Allen received the most votes from the fans and started at 1st base in the All Star Game in Atlanta, won by the National League 4-3 in 10 innings. He was joined on the team by pitcher Wilbur Wood and outfielder May. 

After the break the Sox resumed their chase of Oakland. On July 31st at Minnesota, Allen did something that had only been done by a handful of players before that in all the history of the game. Off future Hall of Fame pitcher Bert Blyleven, Allen hit not one, but two… inside the park home runs in the same game. The first went to right center, the second to left center… he raced around the bases both times driving in five runs in the Sox 8-1 win. Allen’s speed was something many fans forgot about when talking about him. That season he stole 19 bases. That game propelled the Sox to a stretch where they won eight of nine before heading into a showdown series in Oakland for the Western Division lead. Courtesy: WSNS-TV. Announcer: Jack Drees.

That four game series may have been the single greatest series played between two clubs in the entire decade. It featured everything you could want in baseball… tight games, great pitching, timely hitting, extra innings and unexpected heroes.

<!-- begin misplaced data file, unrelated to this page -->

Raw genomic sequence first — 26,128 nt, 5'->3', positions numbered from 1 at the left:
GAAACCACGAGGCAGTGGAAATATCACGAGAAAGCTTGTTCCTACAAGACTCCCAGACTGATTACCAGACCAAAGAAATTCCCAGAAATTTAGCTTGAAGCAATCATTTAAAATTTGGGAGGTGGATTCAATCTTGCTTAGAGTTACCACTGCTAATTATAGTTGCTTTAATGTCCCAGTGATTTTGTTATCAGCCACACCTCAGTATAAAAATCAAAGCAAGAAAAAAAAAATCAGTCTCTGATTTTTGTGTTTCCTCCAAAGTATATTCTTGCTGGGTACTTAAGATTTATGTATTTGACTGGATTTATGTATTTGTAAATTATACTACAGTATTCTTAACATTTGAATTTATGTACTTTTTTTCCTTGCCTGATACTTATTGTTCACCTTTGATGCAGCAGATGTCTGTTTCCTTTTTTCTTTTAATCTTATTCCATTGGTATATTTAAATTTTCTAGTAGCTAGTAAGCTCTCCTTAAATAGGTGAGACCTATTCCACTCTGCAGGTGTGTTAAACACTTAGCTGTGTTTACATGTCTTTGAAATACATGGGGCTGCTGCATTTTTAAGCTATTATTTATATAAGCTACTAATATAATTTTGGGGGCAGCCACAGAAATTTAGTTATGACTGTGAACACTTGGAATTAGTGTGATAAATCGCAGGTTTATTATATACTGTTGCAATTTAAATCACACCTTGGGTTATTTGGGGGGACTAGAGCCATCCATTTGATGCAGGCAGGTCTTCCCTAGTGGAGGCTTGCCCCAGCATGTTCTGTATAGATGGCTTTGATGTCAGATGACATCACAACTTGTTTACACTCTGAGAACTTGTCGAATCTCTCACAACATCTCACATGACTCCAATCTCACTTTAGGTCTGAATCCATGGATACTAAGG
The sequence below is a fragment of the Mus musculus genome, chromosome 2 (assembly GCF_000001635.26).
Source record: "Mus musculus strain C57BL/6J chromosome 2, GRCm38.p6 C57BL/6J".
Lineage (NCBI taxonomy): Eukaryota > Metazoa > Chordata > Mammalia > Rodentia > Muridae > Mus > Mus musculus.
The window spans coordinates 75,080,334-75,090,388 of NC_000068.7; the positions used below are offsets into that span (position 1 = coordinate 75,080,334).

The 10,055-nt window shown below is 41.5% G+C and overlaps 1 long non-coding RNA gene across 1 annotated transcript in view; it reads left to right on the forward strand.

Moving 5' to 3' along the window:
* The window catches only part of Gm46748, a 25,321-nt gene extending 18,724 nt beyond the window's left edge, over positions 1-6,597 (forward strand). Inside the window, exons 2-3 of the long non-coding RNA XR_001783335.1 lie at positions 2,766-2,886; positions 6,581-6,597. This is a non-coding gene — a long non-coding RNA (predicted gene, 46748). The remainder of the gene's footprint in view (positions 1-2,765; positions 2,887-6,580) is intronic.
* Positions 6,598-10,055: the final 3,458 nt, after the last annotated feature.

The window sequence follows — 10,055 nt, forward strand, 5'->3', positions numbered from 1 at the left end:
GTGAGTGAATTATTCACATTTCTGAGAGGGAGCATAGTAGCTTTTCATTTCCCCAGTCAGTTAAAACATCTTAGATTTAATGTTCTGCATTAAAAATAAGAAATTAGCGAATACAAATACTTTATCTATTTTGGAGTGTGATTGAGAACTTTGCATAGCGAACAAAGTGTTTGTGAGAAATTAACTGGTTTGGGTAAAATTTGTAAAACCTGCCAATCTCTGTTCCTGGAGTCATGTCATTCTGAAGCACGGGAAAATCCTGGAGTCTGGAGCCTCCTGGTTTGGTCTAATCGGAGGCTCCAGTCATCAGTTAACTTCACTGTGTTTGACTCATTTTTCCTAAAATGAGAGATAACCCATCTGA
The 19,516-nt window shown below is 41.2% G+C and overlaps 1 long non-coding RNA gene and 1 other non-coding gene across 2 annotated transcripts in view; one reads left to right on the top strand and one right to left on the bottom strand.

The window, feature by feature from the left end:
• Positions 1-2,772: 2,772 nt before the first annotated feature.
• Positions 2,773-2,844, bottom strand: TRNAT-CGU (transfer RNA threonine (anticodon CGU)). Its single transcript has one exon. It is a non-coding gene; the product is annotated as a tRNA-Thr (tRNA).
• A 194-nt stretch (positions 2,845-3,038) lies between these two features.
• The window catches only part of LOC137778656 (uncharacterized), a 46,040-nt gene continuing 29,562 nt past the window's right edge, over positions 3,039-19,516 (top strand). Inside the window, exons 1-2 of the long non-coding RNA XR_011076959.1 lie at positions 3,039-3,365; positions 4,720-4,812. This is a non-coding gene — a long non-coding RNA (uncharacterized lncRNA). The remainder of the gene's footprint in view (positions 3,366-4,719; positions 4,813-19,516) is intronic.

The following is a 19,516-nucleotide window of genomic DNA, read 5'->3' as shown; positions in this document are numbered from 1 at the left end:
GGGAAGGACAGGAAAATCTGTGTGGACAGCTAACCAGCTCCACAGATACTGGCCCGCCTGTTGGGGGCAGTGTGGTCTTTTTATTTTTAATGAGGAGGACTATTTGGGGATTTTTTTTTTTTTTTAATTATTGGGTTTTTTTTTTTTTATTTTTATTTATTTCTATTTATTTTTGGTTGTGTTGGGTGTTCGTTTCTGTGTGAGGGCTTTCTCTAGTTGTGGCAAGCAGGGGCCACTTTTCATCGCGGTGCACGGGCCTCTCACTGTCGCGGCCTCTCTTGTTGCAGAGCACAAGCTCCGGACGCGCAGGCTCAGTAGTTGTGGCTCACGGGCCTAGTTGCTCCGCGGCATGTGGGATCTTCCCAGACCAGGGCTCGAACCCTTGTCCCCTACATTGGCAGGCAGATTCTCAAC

The series began on a Thursday night with a game that wound up being suspended due to curfew tied at three after 17 innings. It was picked up on Friday and would go 19 innings before the Sox lost 5-3 on a two run home run from Joe Rudi. In the regularly scheduled game, Cub castoff Dave Lemonds and Cy Acosta would out duel "Catfish" Hunter tossing a two hit shutout and winning 1-0.

The Saturday game saw Wilbur Wood take a one hit shutout into the last of the 9th inning. With two outs Brant Alyea would hit a home run tying the game at one. The Sox would win the game in extra innings 3-1 on a dramatic two run home run by Melton’s replacement, Spiezio off Rollie Fingers, putting them into first place. On the radio Harry Caray started singing, “the White Sox are coming tra-la-la-la...” It hadn’t happened since 1967 that the Sox were in the top spot this late in the season. Wood would get his 20th win of the season going all 11 innings that afternoon. The Sunday game then saw Vida Blue shut out the Sox 3-0 for a series split.

“After that suspended Friday game I met an old friend of mine, Dave Duncan, who was a catcher with the A’s. I’d known him since high school,” remembered Sox catcher Ed Herrmann. “We were talking and I still remember him saying ‘the winner of this series is going to win the league.’ He was right; the A’s had the lead and hung on to it. What we really needed was a sweep or to take three of four. We expended a lot of emotion just to get a split. That really drained us. We battled them. We didn’t have the talent that they did but we played hard and Chuck Tanner was right there with us."